Socorro Herrera serves as a professor of elementary education at Kansas State University and directs the Center for Intercultural and Multilingual Advocacy (CIMA) in the College of Education. Her K–12 teaching experience includes an emphasis on literacy development. Her research focuses on literacy opportunities with culturally and linguistically diverse students, reading strategies and teacher preparation for diversity in the classroom. Herrera received a doctorate in educational psychology from Texas Tech University, a master's in multicultural guidance and university counseling and a bachelor's in elementary education, both from Eastern New Mexico University.
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Cornell H. Menking is the associate provost for International and Border Programs and an associate professor in the College of Education at New Mexico State University in Las Cruces, New Mexico. He often presents on topics pertaining to the comprehensive internationalization of higher education, particularly minority access to global education and the internationalization of higher education in developing countries. Before coming to NMSU, Menking was the assistant vice president for international affairs at Kentucky State University, chief international officer at Western Kentucky University and a professor of education and administrator (director of international programs and director of graduate programs in education) at Universidad San Francisco de Quito in Ecuador (2001 to 2008). He was a Peace Corps volunteer in Sierra Leone, West Africa (1988 to 1991), and lived in the Sakha Republic (Siberia), Russia (1993 to 1996), and has traveled throughout Central Asia, India and Latin America working in the areas of rural community development and sustainable leadership. He received a bachelor's degree from Southern Methodist University (1986), as well as a master's (1998) and Ph.D. (2003) from the University of New Mexico in Albuquerque, New Mexico.
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Holly Singh is the director of international students and scholars and the executive director of the Global Leadership Institute at Valparaiso University. He has been in the international education field for over 17 years and the director for the past six years. In his role as director, Singh oversees all aspects of international student/scholar experiences at Valparaiso University and has been engaged in innovative programming to support their unique needs. He has also been responsible for expanding the university's strategic vision of internationalization by pioneering a summer global leadership program for high school students, as well as hosting the Go Teacher scholars in collaboration with Kansas State University. He came to the United States as an international student in 1991 and received his bachelor's and master's degrees from Valparaiso University. He grew up in New Delhi, India.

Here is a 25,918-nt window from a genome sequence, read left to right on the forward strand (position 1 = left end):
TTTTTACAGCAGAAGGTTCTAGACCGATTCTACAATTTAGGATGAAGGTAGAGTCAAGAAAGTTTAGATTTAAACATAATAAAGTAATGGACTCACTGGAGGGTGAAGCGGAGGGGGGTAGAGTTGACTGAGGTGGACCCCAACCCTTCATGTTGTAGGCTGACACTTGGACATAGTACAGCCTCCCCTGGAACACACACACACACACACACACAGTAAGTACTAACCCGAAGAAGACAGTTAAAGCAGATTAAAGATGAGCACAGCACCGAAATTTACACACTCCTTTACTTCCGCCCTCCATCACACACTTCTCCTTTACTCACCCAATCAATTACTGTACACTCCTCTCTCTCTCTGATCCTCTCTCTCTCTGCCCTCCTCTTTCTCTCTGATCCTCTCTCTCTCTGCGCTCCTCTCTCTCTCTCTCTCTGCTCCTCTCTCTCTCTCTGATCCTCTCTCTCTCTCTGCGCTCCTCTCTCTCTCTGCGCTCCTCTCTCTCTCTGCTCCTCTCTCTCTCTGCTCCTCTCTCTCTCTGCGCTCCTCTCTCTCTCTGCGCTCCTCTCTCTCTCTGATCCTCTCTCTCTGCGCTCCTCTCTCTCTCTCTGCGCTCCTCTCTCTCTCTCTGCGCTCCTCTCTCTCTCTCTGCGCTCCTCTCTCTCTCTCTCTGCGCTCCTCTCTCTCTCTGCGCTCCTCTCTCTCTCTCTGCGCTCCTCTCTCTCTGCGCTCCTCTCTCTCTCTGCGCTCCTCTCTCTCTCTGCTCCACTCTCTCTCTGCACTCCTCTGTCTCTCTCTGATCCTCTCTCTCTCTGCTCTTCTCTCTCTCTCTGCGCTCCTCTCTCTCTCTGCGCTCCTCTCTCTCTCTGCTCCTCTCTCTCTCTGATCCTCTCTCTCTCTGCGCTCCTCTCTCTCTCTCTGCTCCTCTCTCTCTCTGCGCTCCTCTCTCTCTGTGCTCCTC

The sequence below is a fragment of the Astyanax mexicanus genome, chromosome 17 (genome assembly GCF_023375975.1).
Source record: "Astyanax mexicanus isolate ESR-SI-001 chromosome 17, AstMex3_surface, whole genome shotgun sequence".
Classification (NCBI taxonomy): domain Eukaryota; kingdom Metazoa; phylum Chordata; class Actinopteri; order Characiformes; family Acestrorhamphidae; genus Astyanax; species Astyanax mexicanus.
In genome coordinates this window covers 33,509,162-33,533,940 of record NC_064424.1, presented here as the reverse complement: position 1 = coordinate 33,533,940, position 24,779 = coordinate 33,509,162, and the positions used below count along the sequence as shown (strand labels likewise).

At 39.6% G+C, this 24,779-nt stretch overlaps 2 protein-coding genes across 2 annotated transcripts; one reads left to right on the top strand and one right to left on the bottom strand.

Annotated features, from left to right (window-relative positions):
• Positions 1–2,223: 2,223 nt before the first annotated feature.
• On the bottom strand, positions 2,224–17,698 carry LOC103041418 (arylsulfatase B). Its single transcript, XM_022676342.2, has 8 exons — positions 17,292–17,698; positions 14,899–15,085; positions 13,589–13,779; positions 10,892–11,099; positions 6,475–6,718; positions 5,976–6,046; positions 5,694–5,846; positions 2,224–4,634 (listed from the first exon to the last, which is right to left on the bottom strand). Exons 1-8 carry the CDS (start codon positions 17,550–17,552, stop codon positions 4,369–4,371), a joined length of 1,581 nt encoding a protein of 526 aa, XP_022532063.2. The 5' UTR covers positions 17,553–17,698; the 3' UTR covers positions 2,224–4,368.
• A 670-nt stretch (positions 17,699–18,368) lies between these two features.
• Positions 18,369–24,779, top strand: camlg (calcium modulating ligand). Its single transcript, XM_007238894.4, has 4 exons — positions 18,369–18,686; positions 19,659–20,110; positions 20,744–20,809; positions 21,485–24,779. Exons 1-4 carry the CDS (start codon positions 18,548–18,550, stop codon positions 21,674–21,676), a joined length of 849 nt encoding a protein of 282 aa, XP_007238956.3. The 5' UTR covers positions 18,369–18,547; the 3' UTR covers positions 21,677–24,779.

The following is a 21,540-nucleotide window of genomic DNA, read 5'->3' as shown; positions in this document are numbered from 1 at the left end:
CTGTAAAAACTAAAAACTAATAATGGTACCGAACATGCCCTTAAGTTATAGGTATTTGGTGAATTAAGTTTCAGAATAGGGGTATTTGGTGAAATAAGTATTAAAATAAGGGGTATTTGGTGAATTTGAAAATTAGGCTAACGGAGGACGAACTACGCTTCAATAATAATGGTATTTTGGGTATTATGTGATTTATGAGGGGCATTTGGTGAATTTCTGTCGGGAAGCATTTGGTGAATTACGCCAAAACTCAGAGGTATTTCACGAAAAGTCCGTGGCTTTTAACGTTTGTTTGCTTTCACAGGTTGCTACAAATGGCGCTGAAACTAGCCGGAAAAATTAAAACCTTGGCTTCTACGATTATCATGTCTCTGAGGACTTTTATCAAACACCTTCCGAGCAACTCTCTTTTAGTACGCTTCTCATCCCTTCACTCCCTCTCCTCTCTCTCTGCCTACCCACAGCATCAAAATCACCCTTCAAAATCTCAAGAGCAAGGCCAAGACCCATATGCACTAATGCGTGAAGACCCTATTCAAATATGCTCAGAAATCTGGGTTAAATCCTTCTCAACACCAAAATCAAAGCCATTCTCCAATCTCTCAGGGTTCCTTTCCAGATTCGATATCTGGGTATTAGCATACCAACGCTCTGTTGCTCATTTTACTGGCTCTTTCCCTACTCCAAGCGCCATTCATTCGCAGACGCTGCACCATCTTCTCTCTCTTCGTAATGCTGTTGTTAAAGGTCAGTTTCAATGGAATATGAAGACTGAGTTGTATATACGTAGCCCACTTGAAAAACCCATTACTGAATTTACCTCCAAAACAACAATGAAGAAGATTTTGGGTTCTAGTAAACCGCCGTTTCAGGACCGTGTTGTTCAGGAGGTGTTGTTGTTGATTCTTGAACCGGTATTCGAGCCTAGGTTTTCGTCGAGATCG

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Marcelo Sabatés (moderator), is associate provost for international programs at Kansas State University. He earned a bachelor's in philosophy from the University of Buenos Aires and a master's and doctorate in philosophy from Brown University with doctoral studies at Oxford University. Prior to his current position, he served as head of the philosophy department at K-State. His main areas of research are philosophy of mind and epistemology, but he also has long-standing research interests in philosophical issues in Latin American fiction and Latino identity and politics. He has been published in some of the most important journals in the field and has lectured in over 15 countries.
Debbie Mercer serves as dean of Kansas State University's College of Education, Kansas' largest teacher education program. She joined the university in 2010 and was named dean in June 2012. Mercer's leadership and guidance have had a statewide impact on teacher preparation, leading to the development and implementation of assessment systems to document effective candidate preparation for teachers and school personnel. She has also provided extensive service to the Kansas State Department of Education, including accreditation-related activities such as consulting for the department's accreditation. Debbie holds four degrees from Kansas State University: a doctorate in curriculum and instruction with an emphasis in reading and English as a Second Language; a master's degree in curriculum and instruction with an emphasis in reading and language arts; a bachelor's in elementary education; and a bachelor's in family and child development.
Karen Hibbard is vice president of the Manhattan Area Chamber of Commerce and director of the Convention and Visitors Bureau. She oversees an office whose mission is to promote tourism, conventions and events for the greater Manhattan area.
J.J. Jones serves as the international trade director for the Kansas Department of Agriculture. Originally from Rawlins County, Jones attended Kansas State University and graduated with a degree in animal science and industry and international agriculture. Jones works with Kansas farmers, ranchers and agribusinesses as they strive to reach global consumers with the highest quality, safest and most affordable food in the world.
Roundtable 2: Fostering Local Knowledge, Ancestral Knowledge and Human Development in the Globalization of Education